Impact of war on infectious disease in Bosnia-HercegovinaBMJ 1994; 309 doi: https://doi.org/10.1136/bmj.309.6963.1207 (Published 05 November 1994) Cite this as: BMJ 1994;309:1207
- Z Puvacic,
- J Weinberg
- Department of Epidemiology, Republic Institute of Public Health, Sarajevo, Bosnia-Hercegovina Health Monitoring Unit, World Health Organisation, Zagreb Area Office, Zagreb, Croatia
- Correspondence to: Dr J Weinberg, Buckinghamshire Health Authority, Wycombe Locality Team, Prospect House, 38 Crendon Street, High Wycombe, Bucks HP13 6LU.
- Accepted 12 June 1994
The war that broke out in Bosnia-Hercegovina in April 1992 resulted in the collapse of surveillance of infectious diseases in many areas. The Bosnian authorities recognised the importance of surveillance in managing outbreaks of communicable diseases and the management and evaluation of the humanitarian aid programme, and they have rebuilt the notification system during the conflict with the help of the World Health Organisation. We compared the rates of notification of infectious diseases during 1993 with those during 1987-91.
Methods and results
The surviving elements of the pre-existing surveillance system were used to report to the Republic Institute of Public Health in Sarajevo. Notification was carried out by experienced local staff, often those responsible for notification before the conflict. Various methods were used to overcome difficulties in transmitting notifications. Telephone lines worked occasionally, even across front lines; international humanitarian aid staff visited isolated locations and collected forms. For some enclaves the only method available was amateur radio.
The population figure that we used to calculate incidence of disease was the official estimate of beneficiaries of aid. The figures do not cover tuberculosis, which was reported separately.
During 1993, 45 200 reports were received, covering an estimated population of 1 608 000. The table shows the major conditions notified per 100 000 population for 1987 to 1993. No data were available for 1992.
In the years before the conflict the number of notifications had declined steadily; this decline was reversed for many conditions in 1993. Almost two thirds of disease reported was enteric - mainly, enterocolitis and hepatitis A, and toxinfectio alimentaris (severe diarrhoeal disease with systemic manifestations of confusion and fever for which no clear definition differentiates it from enterocolitis). The other condition with a notable rise was mycosis (skin fungal infection). There was a fall in the notification of influenza, salmonellosis, and the common childhood disease (mumps, measles, whooping cough, and scarlet fever).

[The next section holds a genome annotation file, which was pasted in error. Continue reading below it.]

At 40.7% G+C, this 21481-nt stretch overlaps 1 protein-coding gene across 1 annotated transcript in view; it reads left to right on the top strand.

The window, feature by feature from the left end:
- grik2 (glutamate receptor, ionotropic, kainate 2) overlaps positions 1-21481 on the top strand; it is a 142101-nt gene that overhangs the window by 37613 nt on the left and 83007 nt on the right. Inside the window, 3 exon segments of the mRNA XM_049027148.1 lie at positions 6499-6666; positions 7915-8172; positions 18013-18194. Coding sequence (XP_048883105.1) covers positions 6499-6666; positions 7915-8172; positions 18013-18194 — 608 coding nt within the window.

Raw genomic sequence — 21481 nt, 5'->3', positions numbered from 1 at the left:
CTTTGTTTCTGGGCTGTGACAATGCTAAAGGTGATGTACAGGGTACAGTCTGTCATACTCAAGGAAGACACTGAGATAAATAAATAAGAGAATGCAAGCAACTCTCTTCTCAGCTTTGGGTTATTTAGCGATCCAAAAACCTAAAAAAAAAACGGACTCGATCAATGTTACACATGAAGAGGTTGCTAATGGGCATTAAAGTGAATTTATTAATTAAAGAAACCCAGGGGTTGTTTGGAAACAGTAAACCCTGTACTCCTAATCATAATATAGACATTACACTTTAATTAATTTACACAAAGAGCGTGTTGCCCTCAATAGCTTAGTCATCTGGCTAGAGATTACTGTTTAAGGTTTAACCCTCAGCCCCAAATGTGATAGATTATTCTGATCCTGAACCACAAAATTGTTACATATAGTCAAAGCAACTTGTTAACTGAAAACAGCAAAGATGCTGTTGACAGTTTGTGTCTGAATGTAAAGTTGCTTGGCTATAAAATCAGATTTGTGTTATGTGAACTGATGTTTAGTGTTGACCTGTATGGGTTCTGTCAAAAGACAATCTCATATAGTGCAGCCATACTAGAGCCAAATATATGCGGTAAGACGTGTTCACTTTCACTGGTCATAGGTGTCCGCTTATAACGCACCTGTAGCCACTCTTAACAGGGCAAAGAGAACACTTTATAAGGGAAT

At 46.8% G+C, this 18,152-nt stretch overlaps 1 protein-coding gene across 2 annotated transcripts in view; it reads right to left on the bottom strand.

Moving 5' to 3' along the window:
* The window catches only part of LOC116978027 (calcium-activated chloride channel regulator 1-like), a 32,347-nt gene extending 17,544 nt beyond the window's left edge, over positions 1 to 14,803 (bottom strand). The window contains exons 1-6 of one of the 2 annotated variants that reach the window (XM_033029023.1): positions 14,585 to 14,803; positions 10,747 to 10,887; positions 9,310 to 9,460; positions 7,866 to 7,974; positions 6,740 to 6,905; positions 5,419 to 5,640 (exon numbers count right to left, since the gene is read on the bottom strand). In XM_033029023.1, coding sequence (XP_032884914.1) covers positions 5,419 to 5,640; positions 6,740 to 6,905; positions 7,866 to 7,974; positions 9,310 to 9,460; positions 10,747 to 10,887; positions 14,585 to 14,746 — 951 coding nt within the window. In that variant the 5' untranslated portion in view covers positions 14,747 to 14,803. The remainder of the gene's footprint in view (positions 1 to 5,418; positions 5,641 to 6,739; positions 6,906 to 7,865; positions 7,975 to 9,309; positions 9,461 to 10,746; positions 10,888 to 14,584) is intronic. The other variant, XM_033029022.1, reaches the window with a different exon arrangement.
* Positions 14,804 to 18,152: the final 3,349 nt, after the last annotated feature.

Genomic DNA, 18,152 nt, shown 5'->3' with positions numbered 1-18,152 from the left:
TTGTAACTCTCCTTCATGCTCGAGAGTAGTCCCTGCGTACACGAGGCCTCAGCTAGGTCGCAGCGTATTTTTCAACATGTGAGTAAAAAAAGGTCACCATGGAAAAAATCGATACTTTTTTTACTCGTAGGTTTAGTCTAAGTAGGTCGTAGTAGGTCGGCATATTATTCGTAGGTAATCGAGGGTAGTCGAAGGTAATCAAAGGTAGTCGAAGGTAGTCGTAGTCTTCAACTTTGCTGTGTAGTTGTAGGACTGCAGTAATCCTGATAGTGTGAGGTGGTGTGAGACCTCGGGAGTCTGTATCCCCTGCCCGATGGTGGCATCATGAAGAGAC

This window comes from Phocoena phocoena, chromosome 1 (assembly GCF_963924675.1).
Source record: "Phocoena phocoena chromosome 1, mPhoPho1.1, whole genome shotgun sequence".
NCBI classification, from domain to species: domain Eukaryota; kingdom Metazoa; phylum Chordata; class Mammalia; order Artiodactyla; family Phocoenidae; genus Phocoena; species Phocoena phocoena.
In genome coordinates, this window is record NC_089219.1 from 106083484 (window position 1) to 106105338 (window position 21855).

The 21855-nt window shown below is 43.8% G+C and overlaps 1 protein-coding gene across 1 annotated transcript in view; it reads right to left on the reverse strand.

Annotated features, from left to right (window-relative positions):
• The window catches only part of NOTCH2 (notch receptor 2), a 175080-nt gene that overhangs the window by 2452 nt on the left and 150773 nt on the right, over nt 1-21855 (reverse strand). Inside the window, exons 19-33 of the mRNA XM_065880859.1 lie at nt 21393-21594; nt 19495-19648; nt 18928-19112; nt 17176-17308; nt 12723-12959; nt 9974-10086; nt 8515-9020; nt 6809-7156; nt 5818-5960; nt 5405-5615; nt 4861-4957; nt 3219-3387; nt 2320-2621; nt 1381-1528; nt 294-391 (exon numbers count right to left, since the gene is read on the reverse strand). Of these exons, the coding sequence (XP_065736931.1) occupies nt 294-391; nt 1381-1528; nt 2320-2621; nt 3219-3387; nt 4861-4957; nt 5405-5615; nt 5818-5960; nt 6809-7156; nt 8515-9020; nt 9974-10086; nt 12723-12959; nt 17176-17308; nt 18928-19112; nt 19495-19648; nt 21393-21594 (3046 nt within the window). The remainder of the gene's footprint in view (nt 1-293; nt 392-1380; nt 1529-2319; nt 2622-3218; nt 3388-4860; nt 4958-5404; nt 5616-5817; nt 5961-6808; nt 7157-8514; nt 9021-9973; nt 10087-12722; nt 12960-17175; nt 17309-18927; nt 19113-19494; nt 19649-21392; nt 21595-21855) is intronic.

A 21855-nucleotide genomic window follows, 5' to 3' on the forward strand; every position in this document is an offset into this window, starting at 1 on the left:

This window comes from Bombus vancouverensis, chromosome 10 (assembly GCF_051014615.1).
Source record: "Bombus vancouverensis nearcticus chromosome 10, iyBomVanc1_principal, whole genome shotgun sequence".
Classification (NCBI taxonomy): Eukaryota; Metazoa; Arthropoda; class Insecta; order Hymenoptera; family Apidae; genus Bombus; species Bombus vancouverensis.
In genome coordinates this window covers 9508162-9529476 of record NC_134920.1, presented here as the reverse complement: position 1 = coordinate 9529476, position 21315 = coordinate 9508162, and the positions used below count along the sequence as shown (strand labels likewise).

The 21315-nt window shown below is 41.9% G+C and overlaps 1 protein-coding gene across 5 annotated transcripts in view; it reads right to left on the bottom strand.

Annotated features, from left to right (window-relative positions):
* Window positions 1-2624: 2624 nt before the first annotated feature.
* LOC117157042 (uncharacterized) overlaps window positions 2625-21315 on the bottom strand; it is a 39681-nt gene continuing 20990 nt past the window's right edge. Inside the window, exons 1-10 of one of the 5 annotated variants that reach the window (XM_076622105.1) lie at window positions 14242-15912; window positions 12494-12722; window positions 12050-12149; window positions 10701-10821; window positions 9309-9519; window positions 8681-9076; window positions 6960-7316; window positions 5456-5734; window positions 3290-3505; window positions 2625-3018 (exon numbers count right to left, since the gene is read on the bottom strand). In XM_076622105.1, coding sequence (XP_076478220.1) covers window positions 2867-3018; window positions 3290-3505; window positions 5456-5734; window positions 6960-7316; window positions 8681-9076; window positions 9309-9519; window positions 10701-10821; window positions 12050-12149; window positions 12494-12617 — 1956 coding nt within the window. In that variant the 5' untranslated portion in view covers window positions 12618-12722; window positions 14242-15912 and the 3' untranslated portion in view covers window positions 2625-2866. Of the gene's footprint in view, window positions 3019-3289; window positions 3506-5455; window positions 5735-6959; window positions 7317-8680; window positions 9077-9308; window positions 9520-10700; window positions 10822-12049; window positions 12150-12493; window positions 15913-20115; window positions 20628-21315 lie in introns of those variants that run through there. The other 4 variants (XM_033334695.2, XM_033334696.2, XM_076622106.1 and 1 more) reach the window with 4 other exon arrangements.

The impact of the war in Bosnia on the morbidity of the civilian population and the lack of accurate data have been noted.1,2 The data presented here were obtained during a war, from areas of conflict; the data are flawed yet have provided objective information for guiding public health interventions. The prewar reporting categories were retained for comparative purposes, but the absence of confirmation by laboratories of most conditions means that the data must be interpreted with caution. The apparent rise in enterocolitis, hepatitis A, and scabies may be spurious. Increased finding or reporting of cases seems unlikely during a war. Furthermore, the decline in the reporting of conditions such as measles, mumps, and scarlet fever suggests underreporting rather than overreporting Preferential reporting of diarrhoeal disease and hepatitis over respiratory disease may have occurred. Inadequate or destroyed laboratory facilities have probably resulted in a bias towards conditions that do not require confirmation by a laboratory. Reporting was performed, however, by experienced staff, which should maintain consistency. The increased rate of notification reported here is probably an underestimate of the true figure because of underreporting and inflated population estimates - population estimates are the basis for calculating humanitarian aid so they tend to be overestimated.
The importance of epidemiological data in guiding the planning and allocating of resources for emergency assistance has been emphasised repeatedly.3,4 It has been suggested, however, that in wartime the traditional epidemiologists can do little.5 The ability to collect data in a time of conflict is severely limited by lack of access, danger, and the destruction of infrastructures. The present study shows, however, that support for epidemiologists in wartime is worth-while and that useful data, both for detecting outbreaks of infectious disease and for informing humanitarian aid, can be obtained.
We thank all the doctors in Bosnia-Hercegovina who have continued to collect data and plan for the public health despite extremely adverse circumstances and the staff of the World Health Organisation's field offices and health monitoring unit in the former Yugoslavia.